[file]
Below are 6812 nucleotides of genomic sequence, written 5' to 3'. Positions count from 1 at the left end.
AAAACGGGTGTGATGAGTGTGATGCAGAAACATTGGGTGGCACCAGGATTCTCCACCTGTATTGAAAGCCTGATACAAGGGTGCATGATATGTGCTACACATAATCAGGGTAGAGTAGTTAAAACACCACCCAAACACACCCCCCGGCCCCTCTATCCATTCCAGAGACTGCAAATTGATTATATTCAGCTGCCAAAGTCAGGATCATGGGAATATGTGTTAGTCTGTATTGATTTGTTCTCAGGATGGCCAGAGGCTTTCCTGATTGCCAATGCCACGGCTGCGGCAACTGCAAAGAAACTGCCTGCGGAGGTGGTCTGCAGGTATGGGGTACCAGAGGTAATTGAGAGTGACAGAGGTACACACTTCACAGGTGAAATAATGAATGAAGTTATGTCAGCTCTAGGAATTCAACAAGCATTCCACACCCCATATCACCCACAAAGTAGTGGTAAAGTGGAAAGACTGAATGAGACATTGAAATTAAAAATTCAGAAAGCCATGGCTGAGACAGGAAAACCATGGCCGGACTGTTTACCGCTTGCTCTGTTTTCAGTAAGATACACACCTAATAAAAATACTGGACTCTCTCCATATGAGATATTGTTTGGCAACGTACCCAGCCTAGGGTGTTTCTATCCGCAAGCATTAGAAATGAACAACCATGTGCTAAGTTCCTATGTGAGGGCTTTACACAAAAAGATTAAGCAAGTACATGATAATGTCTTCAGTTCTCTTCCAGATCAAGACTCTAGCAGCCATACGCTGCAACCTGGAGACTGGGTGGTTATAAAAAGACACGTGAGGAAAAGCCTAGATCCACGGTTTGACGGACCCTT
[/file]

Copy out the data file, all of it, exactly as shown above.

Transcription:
Below are 6812 nucleotides of genomic sequence, written 5' to 3'. Positions count from 1 at the left end.
AAAACGGGTGTGATGAGTGTGATGCAGAAACATTGGGTGGCACCAGGATTCTCCACCTGTATTGAAAGCCTGATACAAGGGTGCATGATATGTGCTACACATAATCAGGGTAGAGTAGTTAAAACACCACCCAAACACACCCCCCGGCCCCTCTATCCATTCCAGAGACTGCAAATTGATTATATTCAGCTGCCAAAGTCAGGATCATGGGAATATGTGTTAGTCTGTATTGATTTGTTCTCAGGATGGCCAGAGGCTTTCCTGATTGCCAATGCCACGGCTGCGGCAACTGCAAAGAAACTGCCTGCGGAGGTGGTCTGCAGGTATGGGGTACCAGAGGTAATTGAGAGTGACAGAGGTACACACTTCACAGGTGAAATAATGAATGAAGTTATGTCAGCTCTAGGAATTCAACAAGCATTCCACACCCCATATCACCCACAAAGTAGTGGTAAAGTGGAAAGACTGAATGAGACATTGAAATTAAAAATTCAGAAAGCCATGGCTGAGACAGGAAAACCATGGCCGGACTGTTTACCGCTTGCTCTGTTTTCAGTAAGATACACACCTAATAAAAATACTGGACTCTCTCCATATGAGATATTGTTTGGCAACGTACCCAGCCTAGGGTGTTTCTATCCGCAAGCATTAGAAATGAACAACCATGTGCTAAGTTCCTATGTGAGGGCTTTACACAAAAAGATTAAGCAAGTACATGATAATGTCTTCAGTTCTCTTCCAGATCAAGACTCTAGCAGCCATACGCTGCAACCTGGAGACTGGGTGGTTATAAAAAGACACGTGAGGAAAAGCCTAGATCCACGGTTTGACGGACCCTT